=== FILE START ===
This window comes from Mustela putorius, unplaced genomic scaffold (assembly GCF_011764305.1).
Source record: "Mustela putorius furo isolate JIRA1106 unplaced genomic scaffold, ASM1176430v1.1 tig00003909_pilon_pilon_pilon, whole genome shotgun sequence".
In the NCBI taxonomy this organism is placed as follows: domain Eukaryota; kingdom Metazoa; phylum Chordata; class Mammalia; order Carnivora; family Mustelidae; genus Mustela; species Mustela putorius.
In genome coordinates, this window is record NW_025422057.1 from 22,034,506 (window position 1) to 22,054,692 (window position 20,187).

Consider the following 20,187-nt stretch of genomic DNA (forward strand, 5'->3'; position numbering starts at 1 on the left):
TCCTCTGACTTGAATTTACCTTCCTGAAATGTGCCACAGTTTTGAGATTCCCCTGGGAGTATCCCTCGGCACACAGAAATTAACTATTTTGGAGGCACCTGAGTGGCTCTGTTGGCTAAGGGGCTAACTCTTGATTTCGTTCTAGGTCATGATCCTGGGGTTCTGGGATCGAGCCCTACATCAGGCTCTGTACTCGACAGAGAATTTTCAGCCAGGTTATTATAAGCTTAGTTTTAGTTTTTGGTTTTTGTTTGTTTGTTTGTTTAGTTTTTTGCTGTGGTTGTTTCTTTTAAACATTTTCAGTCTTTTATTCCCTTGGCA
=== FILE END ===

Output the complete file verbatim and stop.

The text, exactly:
This window comes from Mustela putorius, unplaced genomic scaffold (assembly GCF_011764305.1).
Source record: "Mustela putorius furo isolate JIRA1106 unplaced genomic scaffold, ASM1176430v1.1 tig00003909_pilon_pilon_pilon, whole genome shotgun sequence".
In the NCBI taxonomy this organism is placed as follows: domain Eukaryota; kingdom Metazoa; phylum Chordata; class Mammalia; order Carnivora; family Mustelidae; genus Mustela; species Mustela putorius.
In genome coordinates, this window is record NW_025422057.1 from 22,034,506 (window position 1) to 22,054,692 (window position 20,187).

Consider the following 20,187-nt stretch of genomic DNA (forward strand, 5'->3'; position numbering starts at 1 on the left):
TCCTCTGACTTGAATTTACCTTCCTGAAATGTGCCACAGTTTTGAGATTCCCCTGGGAGTATCCCTCGGCACACAGAAATTAACTATTTTGGAGGCACCTGAGTGGCTCTGTTGGCTAAGGGGCTAACTCTTGATTTCGTTCTAGGTCATGATCCTGGGGTTCTGGGATCGAGCCCTACATCAGGCTCTGTACTCGACAGAGAATTTTCAGCCAGGTTATTATAAGCTTAGTTTTAGTTTTTGGTTTTTGTTTGTTTGTTTGTTTAGTTTTTTGCTGTGGTTGTTTCTTTTAAACATTTTCAGTCTTTTATTCCCTTGGCA